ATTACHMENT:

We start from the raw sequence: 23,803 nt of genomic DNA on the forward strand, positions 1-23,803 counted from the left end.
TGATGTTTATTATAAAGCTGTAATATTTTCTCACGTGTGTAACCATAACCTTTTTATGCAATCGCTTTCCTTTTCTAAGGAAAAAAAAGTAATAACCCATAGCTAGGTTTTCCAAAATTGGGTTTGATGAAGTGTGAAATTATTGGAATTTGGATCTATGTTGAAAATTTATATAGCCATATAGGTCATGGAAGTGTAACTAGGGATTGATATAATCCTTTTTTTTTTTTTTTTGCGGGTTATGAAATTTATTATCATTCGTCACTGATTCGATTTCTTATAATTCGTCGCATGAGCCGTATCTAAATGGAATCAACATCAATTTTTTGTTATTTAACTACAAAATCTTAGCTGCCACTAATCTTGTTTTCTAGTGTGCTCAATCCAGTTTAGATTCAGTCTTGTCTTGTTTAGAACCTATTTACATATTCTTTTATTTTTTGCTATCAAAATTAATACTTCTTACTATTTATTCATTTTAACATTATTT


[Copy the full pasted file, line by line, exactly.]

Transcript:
We start from the raw sequence: 23,803 nt of genomic DNA on the forward strand, positions 1-23,803 counted from the left end.
TGATGTTTATTATAAAGCTGTAATATTTTCTCACGTGTGTAACCATAACCTTTTTATGCAATCGCTTTCCTTTTCTAAGGAAAAAAAAGTAATAACCCATAGCTAGGTTTTCCAAAATTGGGTTTGATGAAGTGTGAAATTATTGGAATTTGGATCTATGTTGAAAATTTATATAGCCATATAGGTCATGGAAGTGTAACTAGGGATTGATATAATCCTTTTTTTTTTTTTTTTGCGGGTTATGAAATTTATTATCATTCGTCACTGATTCGATTTCTTATAATTCGTCGCATGAGCCGTATCTAAATGGAATCAACATCAATTTTTTGTTATTTAACTACAAAATCTTAGCTGCCACTAATCTTGTTTTCTAGTGTGCTCAATCCAGTTTAGATTCAGTCTTGTCTTGTTTAGAACCTATTTACATATTCTTTTATTTTTTGCTATCAAAATTAATACTTCTTACTATTTATTCATTTTAACATTATTT